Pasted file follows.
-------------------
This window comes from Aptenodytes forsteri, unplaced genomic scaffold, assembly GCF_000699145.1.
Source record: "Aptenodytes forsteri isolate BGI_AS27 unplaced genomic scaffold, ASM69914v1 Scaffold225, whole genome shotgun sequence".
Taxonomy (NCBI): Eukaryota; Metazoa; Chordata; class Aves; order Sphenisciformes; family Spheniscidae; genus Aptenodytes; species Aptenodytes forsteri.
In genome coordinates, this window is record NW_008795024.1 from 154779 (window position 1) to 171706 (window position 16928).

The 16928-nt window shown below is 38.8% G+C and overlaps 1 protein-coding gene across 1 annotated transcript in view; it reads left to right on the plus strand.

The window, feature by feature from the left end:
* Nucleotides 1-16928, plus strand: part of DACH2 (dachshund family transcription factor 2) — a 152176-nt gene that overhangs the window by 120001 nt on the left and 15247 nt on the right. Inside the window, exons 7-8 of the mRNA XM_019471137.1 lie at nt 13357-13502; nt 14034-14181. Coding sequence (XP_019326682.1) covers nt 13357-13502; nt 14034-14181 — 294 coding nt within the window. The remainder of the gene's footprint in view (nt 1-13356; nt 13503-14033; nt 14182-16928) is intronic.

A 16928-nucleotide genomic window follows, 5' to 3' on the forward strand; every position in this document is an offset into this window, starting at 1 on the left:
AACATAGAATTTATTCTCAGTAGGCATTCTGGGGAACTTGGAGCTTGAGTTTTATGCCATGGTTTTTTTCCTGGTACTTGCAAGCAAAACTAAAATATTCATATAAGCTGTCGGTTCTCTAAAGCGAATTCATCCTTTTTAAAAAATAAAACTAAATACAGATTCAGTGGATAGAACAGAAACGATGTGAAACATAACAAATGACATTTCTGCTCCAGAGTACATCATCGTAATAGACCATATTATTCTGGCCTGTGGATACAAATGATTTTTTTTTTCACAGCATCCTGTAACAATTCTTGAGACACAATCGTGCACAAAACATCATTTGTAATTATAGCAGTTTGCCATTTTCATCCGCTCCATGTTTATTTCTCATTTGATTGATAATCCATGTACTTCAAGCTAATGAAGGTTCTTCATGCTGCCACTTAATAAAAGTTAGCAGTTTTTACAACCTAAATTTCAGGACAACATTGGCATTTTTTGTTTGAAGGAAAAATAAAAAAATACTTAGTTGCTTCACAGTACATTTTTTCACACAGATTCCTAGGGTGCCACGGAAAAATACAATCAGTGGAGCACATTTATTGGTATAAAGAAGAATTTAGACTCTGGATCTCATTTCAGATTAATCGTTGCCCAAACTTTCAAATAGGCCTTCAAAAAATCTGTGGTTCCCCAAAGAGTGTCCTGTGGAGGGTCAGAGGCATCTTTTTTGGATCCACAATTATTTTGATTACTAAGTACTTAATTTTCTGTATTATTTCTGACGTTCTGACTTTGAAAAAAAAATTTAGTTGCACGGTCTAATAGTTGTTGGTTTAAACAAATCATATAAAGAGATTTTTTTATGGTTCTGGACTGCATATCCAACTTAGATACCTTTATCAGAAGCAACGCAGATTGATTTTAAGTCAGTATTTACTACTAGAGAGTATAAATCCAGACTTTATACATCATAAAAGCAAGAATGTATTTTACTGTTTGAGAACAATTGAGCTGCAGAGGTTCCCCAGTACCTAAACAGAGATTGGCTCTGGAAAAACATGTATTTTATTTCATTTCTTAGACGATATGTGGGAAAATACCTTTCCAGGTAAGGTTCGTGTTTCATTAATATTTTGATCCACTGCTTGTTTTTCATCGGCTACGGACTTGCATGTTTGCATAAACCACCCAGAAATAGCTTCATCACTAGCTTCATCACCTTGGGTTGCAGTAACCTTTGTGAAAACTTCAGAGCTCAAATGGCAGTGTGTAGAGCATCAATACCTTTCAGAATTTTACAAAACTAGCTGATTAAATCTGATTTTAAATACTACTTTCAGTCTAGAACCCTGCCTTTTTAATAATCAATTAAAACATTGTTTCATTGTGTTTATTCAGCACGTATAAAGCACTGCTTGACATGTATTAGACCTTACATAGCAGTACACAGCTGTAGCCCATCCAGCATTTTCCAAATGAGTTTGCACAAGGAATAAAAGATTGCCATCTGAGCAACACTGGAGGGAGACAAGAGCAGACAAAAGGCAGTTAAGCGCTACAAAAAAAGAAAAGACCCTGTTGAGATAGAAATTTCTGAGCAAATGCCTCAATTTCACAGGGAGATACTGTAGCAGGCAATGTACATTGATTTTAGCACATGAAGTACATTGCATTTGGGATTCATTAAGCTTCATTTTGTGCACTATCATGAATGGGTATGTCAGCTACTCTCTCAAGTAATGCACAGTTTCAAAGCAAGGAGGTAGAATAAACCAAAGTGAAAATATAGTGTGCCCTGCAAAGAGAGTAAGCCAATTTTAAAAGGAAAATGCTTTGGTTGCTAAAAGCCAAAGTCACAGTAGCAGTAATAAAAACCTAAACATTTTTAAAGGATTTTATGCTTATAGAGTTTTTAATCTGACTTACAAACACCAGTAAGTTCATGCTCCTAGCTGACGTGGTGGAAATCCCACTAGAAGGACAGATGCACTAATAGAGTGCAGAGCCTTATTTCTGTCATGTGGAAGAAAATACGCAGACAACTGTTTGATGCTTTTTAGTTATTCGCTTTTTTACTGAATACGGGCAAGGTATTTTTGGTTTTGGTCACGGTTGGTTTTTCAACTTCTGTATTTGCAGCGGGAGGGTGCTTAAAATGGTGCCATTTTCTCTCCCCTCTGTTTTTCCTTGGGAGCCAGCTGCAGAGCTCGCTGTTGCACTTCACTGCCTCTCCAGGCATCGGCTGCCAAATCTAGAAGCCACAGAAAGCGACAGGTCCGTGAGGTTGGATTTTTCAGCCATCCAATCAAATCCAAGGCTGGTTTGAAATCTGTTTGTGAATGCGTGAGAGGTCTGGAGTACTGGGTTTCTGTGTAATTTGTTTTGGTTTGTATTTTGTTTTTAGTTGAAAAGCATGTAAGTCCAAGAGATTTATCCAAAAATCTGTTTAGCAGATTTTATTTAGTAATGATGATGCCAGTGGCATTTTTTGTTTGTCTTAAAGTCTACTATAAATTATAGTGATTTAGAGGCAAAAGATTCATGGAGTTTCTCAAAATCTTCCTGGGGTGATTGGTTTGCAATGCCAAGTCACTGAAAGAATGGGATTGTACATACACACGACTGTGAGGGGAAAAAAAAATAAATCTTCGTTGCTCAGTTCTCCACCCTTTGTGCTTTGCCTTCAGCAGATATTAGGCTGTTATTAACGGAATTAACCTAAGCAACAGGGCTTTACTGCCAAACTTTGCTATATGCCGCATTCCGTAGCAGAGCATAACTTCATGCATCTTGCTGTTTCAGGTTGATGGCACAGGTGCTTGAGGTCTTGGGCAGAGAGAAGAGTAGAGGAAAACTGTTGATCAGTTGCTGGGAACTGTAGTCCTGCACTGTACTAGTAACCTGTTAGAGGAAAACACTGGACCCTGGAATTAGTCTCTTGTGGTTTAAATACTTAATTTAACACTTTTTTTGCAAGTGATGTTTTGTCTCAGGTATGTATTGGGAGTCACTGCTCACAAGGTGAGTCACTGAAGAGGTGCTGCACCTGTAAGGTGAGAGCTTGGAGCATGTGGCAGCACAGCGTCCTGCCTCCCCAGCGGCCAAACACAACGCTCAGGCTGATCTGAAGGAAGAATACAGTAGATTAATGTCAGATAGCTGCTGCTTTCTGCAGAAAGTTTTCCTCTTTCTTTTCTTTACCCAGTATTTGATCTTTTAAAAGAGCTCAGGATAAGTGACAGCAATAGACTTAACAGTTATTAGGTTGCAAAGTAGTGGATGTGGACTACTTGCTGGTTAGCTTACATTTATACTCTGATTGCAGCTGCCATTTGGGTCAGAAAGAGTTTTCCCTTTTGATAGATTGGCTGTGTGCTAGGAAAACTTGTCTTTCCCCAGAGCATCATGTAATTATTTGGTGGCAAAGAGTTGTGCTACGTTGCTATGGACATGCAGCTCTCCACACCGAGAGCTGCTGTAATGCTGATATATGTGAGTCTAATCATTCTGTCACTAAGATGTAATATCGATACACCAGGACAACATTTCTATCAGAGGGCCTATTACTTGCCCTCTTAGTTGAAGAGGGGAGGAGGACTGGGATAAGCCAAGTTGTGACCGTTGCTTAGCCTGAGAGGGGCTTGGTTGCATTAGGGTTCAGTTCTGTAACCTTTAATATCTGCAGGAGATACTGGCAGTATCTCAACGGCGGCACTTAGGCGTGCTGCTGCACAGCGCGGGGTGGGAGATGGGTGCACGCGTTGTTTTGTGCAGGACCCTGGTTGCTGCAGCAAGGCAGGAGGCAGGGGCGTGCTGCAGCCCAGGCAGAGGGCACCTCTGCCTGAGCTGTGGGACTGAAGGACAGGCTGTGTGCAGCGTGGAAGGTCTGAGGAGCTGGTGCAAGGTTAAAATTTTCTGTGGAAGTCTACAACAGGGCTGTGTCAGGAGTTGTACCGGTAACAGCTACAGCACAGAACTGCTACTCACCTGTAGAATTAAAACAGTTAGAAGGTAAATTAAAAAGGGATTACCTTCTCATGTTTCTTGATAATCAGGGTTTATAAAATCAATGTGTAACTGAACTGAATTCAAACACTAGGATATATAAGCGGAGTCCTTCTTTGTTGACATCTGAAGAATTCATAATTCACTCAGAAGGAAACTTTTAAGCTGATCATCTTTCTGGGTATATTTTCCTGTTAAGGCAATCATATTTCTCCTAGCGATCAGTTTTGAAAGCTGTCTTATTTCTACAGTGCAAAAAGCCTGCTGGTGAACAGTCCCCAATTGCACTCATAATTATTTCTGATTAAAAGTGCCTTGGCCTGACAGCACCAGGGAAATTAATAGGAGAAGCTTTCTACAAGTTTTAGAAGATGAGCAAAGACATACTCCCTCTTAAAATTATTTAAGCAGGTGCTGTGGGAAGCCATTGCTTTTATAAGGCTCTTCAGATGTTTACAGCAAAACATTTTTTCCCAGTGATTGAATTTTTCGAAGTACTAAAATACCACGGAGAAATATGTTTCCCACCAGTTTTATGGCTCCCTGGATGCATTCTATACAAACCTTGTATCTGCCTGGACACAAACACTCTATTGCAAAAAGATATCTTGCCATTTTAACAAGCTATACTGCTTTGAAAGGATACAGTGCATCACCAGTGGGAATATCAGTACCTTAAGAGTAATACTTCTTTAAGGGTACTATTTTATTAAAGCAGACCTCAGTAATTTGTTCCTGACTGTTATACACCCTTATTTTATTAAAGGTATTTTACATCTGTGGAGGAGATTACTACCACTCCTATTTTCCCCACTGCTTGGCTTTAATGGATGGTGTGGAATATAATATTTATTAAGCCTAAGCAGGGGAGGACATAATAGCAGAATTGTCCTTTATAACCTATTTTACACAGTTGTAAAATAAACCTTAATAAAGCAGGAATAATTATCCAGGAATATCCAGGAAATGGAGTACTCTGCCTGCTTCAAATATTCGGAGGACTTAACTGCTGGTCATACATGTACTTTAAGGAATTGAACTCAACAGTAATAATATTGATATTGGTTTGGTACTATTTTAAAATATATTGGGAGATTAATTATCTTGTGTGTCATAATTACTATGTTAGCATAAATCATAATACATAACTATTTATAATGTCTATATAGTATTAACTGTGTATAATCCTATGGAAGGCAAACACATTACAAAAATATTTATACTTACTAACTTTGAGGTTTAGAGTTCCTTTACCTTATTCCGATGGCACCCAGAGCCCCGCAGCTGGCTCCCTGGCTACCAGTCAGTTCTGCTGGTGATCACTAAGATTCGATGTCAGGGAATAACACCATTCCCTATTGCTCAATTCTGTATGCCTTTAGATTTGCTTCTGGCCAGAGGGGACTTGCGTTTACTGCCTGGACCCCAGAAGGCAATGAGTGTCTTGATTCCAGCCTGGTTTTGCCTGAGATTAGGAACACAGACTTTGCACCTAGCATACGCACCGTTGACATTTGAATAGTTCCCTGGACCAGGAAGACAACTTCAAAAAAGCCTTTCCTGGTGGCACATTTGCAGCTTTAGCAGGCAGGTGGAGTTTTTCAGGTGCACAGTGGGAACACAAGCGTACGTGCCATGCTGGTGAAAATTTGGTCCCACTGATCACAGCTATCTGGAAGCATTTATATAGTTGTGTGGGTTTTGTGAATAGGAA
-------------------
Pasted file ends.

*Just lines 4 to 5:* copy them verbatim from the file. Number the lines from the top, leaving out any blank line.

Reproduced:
In genome coordinates, this window is record NW_008795024.1 from 154779 (window position 1) to 171706 (window position 16928).

The 16928-nt window shown below is 38.8% G+C and overlaps 1 protein-coding gene across 1 annotated transcript in view; it reads left to right on the plus strand.